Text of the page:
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Going to the LBS

Old 06-05-11, 03:49 PM
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llmercll
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Going to the LBS

I've had a few threads here, mostly about all the issues I'm having with my bike. I tried going to the DIY route, but after attempting to true a wheel thats out of round, I just can't take it anymore.

I've broken down and will be heading to the LBS. I'm wondering how I should go about this and an estimate of what I would end up paying.

Should I bring just the wheels? These are truly giving me problems. I've trued it laterally no problem, but no matter what I do, I can't make them round. Is there anything I can have them do specifically for a big man that will keep my wheels in true so I don't need to make this a monthly thing?

Should I bring the entire bike and have them fit + tune up everything? I was doing an alright job of this on my own, but I just feel so frustrated. I just want to ride, and have reverted to my couch potato lifestyle the past week since it's been out of service.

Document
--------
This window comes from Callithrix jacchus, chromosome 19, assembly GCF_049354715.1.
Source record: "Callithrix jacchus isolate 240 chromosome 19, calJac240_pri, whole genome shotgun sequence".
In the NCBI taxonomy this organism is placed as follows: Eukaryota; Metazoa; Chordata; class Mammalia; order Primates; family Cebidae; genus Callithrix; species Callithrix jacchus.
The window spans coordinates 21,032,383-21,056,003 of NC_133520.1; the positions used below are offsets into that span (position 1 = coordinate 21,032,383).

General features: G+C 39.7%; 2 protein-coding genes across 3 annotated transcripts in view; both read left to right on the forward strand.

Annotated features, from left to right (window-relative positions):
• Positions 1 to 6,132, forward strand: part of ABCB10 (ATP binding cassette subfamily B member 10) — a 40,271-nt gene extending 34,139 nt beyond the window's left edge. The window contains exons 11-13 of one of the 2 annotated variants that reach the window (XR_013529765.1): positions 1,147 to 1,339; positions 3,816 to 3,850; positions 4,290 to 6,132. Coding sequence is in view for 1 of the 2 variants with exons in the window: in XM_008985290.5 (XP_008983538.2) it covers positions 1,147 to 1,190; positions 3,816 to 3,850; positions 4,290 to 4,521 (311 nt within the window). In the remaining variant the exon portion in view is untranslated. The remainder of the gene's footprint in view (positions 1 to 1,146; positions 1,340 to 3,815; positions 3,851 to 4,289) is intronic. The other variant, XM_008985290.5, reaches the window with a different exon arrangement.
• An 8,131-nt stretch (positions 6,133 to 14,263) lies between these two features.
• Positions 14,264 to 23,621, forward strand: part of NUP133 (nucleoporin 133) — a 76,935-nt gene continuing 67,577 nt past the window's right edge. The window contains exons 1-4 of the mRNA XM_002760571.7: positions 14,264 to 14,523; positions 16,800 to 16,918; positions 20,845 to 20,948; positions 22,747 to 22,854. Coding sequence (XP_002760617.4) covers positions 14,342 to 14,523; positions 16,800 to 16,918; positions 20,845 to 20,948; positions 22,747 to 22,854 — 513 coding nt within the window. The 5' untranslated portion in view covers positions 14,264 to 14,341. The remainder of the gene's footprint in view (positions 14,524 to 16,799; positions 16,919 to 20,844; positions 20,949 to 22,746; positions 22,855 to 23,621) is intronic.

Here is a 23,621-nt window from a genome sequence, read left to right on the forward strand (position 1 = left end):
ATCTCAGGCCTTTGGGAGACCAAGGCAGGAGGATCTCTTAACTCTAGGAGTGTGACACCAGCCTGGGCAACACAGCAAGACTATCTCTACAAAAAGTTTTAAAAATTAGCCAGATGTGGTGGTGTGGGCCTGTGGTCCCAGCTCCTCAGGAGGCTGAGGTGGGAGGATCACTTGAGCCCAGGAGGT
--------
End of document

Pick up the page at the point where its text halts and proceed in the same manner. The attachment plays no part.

I'm not the kind to pay for labor, for anything. I love learning things and doing them myself, and can't remember a time where I've ever had to call on someone for help, be it with my computer, furnace, dishwasher, plumbing, car etc. But I can't take it anymore...

thanks!
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Old 06-05-11, 05:01 PM
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I would say take it to them, talk to them about it, and they might let you learn how to do it. Might be an issue that can't be corrected. My LBS has prices for most maintenance posted, and to me they are cheap. I have never had services done by any other shop so I could be way off. You might find that your LBS is the same on pricing. Good luck, for me it would be worth the coin to get back into the exercise of cycling and how it makes me feel.
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Old 06-05-11, 06:10 PM
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I also hate to pay to have items repaired. With age I have come to realize that sometimes it is cheaper and better to pay an expert. I kind of look at it like this. I paid 600.00 for a bike and I want it right. When I ride my route takes me by the bike shop and the owner is always good about looking at my problems. Prices are reasonable, and that is why I just ordered two more pair of shorts from him. I will also be buyinng my next bike from that shop in the next couple of months.
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Old 06-05-11, 06:29 PM
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Originally Posted by llmercll View Post
Should I bring just the wheels? These are truly giving me problems. I've trued it laterally no problem, but no matter what I do, I can't make them round. Is there anything I can have them do specifically for a big man that will keep my wheels in true so I don't need to make this a monthly thing?